If the 11th SMA negotiations are prolonged, it is highly likely to produce various negative effects on the Korea-U.S. alliance. First, an indefinite extension of unpaid leave for Korean workers would limit USFK support for combat readiness and can thereby lead to the weakening of the Korea-U.S. combined defense posture. In addition, as preparations and support for Korea-U.S. combined training become difficult to procure, disruptions may occur in the ongoing review on the transfer of wartime operational control (Opcon). Needless to say, the delay would also deteriorate the morale among all Korean workers in the USFK.
Second, the weakening of the South Korea-U.S. alliance due to prolonged SMA negotiations will have a negative impact on military readiness against North Korea, especially in a time of North Korean nuclear-weapon of mass destruction threats and military provocations. The delays could give North Korea the wrong signal of declining U.S. confidence in its defense commitments to the Korean Peninsula. For the United States, with its current long-term strategic competition between great powers demanding closer cooperation with allies and partners, disagreements between allies may correspondingly serve to be beneficial to its rivals.  
Third, the delays can lead to fundamental shifts in the alliance identity and South Korean citizens’ perception of the Korea-U.S. alliance. The majority of Korean citizens hold a highly favorable opinion of the values and role of the Korea-U.S. alliance and are deeply grateful for the dedication of the USFK in its central role. However, the push for excessive costs in maintaining the alliance can create negative public opinion in Korea and can inadvertently transform the Korea-U.S. alliance into a business alliance centered on transactions. Above all, the biggest concern is that this may trigger a severely diminished perception of the necessity and importance of the Korea-U.S. alliance and the USFK presence. This could ultimately result in the United States unable to fully utilize the geopolitical value of the Korean Peninsula.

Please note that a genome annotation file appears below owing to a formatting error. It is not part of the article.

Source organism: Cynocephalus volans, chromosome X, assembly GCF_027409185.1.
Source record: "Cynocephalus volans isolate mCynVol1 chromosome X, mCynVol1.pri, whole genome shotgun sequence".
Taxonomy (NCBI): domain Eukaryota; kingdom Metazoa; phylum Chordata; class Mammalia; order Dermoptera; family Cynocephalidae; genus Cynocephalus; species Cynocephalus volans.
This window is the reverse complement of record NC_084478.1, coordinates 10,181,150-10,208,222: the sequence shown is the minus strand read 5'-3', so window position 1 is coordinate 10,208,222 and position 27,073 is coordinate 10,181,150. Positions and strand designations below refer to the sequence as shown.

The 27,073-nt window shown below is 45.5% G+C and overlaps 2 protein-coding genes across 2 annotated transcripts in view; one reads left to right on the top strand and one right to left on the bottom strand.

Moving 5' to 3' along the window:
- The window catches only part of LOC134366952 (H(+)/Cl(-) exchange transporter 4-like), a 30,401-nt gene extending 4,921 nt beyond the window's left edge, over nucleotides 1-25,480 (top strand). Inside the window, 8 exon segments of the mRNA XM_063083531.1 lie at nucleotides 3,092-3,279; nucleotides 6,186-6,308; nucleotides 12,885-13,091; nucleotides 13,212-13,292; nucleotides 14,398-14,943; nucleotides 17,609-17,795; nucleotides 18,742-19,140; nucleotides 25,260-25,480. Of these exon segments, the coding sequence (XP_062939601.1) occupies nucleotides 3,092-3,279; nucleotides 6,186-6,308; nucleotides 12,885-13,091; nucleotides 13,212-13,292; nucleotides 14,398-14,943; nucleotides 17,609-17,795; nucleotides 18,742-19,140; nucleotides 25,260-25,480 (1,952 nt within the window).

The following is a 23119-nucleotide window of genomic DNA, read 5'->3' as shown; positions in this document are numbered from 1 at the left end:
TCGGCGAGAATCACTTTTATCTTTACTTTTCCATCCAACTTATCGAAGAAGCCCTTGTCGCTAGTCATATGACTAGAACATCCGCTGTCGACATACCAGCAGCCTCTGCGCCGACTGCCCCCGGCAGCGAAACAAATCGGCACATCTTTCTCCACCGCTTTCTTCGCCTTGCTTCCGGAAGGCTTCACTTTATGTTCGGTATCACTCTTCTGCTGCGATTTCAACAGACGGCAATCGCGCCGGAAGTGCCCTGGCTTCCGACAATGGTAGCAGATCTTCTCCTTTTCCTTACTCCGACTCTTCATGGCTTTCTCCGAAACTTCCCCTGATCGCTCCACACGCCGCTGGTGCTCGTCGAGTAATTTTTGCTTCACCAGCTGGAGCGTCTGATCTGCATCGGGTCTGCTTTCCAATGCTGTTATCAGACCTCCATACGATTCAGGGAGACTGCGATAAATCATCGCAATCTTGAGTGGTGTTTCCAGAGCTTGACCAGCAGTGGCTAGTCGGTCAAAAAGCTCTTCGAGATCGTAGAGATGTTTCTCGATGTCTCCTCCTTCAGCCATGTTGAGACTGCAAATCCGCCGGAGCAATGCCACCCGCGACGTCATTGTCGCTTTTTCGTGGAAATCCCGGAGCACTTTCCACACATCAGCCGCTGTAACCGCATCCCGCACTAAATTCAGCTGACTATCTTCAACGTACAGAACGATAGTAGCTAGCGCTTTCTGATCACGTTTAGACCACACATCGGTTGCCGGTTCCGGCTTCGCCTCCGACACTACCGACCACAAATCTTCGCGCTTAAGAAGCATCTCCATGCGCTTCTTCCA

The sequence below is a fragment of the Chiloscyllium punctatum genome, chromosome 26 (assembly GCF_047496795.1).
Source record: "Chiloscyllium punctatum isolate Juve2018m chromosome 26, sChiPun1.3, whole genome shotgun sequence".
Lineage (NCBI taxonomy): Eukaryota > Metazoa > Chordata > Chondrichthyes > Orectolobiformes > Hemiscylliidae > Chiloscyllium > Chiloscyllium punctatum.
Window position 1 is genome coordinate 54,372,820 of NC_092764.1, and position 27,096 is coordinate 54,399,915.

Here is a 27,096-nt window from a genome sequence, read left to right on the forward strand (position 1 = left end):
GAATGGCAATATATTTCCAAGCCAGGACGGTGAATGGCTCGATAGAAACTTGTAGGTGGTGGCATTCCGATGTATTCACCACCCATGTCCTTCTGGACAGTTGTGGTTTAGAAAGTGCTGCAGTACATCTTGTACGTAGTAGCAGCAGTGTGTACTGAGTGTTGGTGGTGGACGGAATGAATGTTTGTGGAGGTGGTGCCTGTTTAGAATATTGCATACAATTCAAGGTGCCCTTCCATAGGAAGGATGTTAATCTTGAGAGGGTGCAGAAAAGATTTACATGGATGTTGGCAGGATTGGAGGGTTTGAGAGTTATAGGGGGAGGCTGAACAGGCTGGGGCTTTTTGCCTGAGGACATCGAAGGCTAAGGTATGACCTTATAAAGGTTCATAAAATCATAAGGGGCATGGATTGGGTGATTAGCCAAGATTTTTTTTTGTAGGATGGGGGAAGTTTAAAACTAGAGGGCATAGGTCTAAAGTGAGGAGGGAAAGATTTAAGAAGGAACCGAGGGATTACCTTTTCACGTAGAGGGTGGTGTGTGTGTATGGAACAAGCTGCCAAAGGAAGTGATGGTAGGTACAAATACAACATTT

The Korea-U.S. alliance has experienced numerous challenges throughout its 70-year history but has wisely overcome each obstacle. Nevertheless, one should not make the fatal mistake of “throwing away the champagne with the cork.” The SMA is a means, not the ends. There are many things in the world that money cannot buy. A prime example is the noble sacrifice and devotion of the combined Korean and U.S. forces. Can money buy the brilliant history of the Korea-U.S. alliance, forged with blood and sweat? Should the alliance, which in desperate times of war must fight together for the survival of the nation and for the safety of the people, consider whether or not to play an embarrassing tug-of-war for the cost problem?
Amid an unprecedented outbreak of Covid-19, Korea-U.S. cooperation to overcome this crisis is of utmost priority and unnecessary friction will not benefit either country. The United States, being the world’s superpower, can invite voluntary support from its allies and partners through inclusive leadership. In 2020, the 70th anniversary of the outbreak of the Korean War, many Koreans hope to see that the two countries will reflect back on the foundational spirit of the alliance and swiftly come up with an exit strategy.